Rio Ferdinand: The fabric of West Ham United is family
In the dying embers of West Ham United’s 1995/96 Premier League season, a spark at Upton Park.
With 20 minutes remaining against Sheffield Wednesday, a mid-table finish well and truly secured, and the final match of the campaign locked in a 0-0 stalemate, then-manager Harry Redknapp readied two substitutes to come on.
One was his nephew, Frank Lampard Jnr, the midfielder set to make his second senior appearance in a Claret and Blue shirt having debuted against Coventry City earlier that year. His achievements in the game would go on to be well documented, his impact at West Ham and in English football difficult to understate.
The same could be said of the other: six Premier League titles, a UEFA Champions League, a FIFA Club World Cup, two League Cups, inclusions in three FIFA World Cups squads for England, six selections for the PFA Premier League Team of the Year, and an induction into the English Football Hall of Fame.
It figures – at the time, Rio Ferdinand was only two seasons away from his first Hammer of the Year award, after all.
I think what’s important at West Ham is that they retain their values
“It’s always nice to come back, see a few old faces,” he smiled, speaking to whufc.com prior to the Hammers’ 2-0 victory over Manchester United.
Ferdinand was a boy in demand as a youth player, his mentality to graft, his composure on the ball, and his reading of the game all attracting scouts from numerous English clubs.
Yet once West Ham and their Academy team became involved, the Camberwell-born player knew he wanted to remain in London.
“Frank Lampard Senior came and watched me first from West Ham. I came down because of him and then I got under the coaches here like Paul Heffer and Tony Carr… then Billy Bonds said he wanted me to sign.
“They made a big effort really… I could’ve gone to quite a few other clubs, but once I heard they wanted to create a pathway to the first team at this club, I wanted to be a part of it.
“West Ham were true to their word… you had Frank [Lampard], [Jermain] Defoe, [Michael] Carrick, Joe Cole, Anton [Ferdinand], Glen Johnson. The names, you can reel them off: they had a plan and they executed it perfectly.”
While the name ‘Rio Ferdinand’ would come to be synonymous with phrases surrounding a natural-born defender, the player actually began life elsewhere on the pitch, before eventually finding his calling at the Academy of Football.
“I played in midfield and up front most of the time,” Ferdinand admitted. “Then I got to about 14 or 15 and a centre-half didn’t turn up, so they threw me in at centre-back and said I looked better there!
“I ended up staying there. Then when we needed a goal or something, they put me up front, but it was just by chance really that I went to centre-back, and it stuck.”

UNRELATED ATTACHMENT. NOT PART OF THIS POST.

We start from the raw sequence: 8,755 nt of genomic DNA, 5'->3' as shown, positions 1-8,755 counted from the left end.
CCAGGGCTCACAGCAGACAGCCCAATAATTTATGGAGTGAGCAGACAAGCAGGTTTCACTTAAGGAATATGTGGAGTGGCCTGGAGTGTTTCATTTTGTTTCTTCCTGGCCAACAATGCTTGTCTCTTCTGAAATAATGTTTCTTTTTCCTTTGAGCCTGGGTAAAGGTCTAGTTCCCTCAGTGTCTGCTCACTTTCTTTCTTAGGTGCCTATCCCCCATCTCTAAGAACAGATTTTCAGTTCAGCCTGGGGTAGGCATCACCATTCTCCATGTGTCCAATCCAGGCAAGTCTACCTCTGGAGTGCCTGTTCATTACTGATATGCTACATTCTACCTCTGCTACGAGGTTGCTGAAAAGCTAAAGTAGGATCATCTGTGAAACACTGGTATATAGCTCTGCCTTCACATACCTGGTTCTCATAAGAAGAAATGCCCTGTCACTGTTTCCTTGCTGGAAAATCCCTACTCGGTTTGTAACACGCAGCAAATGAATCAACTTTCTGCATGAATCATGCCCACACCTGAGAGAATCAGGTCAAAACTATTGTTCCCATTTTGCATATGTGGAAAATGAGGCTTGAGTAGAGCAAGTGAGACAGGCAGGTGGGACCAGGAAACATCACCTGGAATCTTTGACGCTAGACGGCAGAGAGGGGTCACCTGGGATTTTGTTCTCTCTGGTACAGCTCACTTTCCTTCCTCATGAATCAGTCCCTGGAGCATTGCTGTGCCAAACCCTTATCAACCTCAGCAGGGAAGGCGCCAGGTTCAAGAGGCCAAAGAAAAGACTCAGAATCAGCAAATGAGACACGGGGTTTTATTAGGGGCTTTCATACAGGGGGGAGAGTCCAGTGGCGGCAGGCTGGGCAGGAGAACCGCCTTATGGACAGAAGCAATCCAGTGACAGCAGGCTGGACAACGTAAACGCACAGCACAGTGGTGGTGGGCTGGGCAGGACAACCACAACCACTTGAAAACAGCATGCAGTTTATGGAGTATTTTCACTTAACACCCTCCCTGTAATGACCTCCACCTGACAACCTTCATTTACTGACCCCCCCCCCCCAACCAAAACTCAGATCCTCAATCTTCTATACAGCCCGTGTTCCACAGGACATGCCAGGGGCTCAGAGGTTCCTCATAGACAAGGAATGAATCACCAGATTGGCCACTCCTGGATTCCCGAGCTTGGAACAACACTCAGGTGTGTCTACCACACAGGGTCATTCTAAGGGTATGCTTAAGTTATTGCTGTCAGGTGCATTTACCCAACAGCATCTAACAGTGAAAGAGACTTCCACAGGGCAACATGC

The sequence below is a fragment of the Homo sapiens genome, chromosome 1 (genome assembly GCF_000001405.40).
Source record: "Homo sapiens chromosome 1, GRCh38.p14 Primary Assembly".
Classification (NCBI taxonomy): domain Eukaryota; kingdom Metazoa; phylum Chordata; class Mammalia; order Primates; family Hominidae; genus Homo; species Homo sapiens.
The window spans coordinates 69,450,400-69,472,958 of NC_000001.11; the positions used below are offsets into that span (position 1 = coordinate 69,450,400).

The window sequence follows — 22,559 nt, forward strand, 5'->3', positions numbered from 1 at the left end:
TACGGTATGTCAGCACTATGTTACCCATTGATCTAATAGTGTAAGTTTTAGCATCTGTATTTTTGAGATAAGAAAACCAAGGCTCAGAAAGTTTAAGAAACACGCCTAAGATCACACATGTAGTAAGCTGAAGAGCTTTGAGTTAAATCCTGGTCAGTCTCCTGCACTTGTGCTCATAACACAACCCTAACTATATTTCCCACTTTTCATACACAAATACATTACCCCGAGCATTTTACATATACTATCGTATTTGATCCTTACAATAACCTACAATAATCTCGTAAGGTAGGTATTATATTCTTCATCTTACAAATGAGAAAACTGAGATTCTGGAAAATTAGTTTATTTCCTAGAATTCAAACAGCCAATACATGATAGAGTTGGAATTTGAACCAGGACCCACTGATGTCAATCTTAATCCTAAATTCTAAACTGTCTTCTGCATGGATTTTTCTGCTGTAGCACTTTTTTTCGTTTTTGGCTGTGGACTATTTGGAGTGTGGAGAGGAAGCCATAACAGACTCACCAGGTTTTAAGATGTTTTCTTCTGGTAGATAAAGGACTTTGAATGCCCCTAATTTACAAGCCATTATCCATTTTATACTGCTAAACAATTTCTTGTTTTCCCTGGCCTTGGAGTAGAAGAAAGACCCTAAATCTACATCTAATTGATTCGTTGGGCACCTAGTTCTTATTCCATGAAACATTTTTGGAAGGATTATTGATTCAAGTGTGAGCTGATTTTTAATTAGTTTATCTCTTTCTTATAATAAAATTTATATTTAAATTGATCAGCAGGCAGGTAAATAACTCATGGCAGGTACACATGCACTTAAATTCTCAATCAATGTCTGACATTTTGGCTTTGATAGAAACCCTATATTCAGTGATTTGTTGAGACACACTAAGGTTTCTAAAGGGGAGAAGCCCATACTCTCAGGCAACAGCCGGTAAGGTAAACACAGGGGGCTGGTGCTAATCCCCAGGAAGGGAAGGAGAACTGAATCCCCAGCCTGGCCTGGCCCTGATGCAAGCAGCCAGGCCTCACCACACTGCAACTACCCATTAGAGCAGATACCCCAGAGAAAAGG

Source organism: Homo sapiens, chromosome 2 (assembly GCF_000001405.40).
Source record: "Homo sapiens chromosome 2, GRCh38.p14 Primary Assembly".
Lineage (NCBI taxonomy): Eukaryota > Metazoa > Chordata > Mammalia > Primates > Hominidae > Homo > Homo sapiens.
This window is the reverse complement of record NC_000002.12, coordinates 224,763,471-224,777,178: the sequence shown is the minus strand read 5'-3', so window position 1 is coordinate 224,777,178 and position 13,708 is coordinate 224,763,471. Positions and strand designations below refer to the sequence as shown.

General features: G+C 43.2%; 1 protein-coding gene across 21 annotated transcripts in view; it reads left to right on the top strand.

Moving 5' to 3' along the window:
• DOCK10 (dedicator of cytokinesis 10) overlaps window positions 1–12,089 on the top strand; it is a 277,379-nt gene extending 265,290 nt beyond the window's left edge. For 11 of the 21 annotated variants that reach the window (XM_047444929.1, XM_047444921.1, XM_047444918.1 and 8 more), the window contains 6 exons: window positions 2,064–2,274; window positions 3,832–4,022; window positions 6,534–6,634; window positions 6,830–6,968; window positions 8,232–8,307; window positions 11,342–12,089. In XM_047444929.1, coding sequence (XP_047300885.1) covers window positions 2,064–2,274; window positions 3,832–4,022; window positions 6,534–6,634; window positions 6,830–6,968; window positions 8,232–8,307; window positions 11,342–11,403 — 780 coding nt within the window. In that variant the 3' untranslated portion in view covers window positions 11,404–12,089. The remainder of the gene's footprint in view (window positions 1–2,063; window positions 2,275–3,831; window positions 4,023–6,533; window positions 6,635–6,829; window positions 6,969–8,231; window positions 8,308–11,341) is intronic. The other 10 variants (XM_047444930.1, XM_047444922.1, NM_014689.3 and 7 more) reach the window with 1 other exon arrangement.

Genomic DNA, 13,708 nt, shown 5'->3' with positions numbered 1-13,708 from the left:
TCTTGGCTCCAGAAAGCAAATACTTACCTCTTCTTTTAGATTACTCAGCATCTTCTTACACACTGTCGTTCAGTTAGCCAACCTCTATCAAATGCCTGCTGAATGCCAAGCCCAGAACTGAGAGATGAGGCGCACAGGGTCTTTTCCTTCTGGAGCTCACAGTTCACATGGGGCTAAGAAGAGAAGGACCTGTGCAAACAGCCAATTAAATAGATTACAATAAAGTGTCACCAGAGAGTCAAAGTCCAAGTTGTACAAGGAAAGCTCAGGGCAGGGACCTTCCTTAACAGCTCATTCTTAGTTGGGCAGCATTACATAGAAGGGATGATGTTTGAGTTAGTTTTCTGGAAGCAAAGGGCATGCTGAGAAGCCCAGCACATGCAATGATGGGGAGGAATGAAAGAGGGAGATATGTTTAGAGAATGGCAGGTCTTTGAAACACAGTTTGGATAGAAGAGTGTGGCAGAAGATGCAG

Ferdinand's status as a Club legend was cemented across 158 appearances for West Ham over four years, during which time he became the youngest defender to play for England at the time, aged just 19.
His calming presence at the back helped the Hammers secure their best-ever Premier League finish – fifth, in 1998/99 – and a UEFA Intertoto Cup triumph the following summer, before he departed for Leeds United in 2000 for a then-British transfer record fee of £18 million.
While the modern-day West Ham might have a new focus, a new stadium and new personnel at the helm, Ferdinand recognised one particular quality on his return which he believes will always form part of the Club’s identity.
“I think what’s important at West Ham is that they retain their values,” Ferdinand observed. “When I was growing up, what made me feel a part of it was it was like a family club, so there were people who had been here ten, 15, 20, 30 years. They’re the fabric of the club.
“When people come to the club… they know that it runs through the veins of the people who work here, and you’ve got the be the same as a player.
“With young players coming through I think it’s vitally important, with the likes of Declan Rice, that they see a pathway into the first team. Mark Noble has been here for years, but they need to see those kids coming through.”
Whenever anyone’s asked me... what West Ham meant to me, I've been truthful: I loved it here and I’ll never forget what the Club did for me as a young player.
As for Noble, Ferdinand’s last appearance in a Claret and Blue shirt came in March 2016 when he turned out for the current captain’s Testimonial fixture.
He received a warm welcome from fans at Boleyn Ground that day, and continues to speak of his huge appreciation for their consistent support throughout his career.
“I think the fans know that I loved it here,” he smiled. “I’ve always appreciated that and I’ve always, whenever anyone’s asked me throughout my career, wherever I was, what West Ham meant to me, been truthful: I loved it here and I’ll never forget what the Club did for me as a young player.
“They gave me the opportunity to become what I was, so without West Ham I wouldn’t have been where I got to.”
So with Ferdinand backing the Club’s ambitious direction, where does he think they could finish this season?
“I think Europe would be a great realistic aim,” he suggested. “I think the investment with Haller has been good, Lanzini looks good again and fit, Anderson when he’s flying I think is a great player, so the consistency they could get with those players hopefully will put them in a position to go up the table.”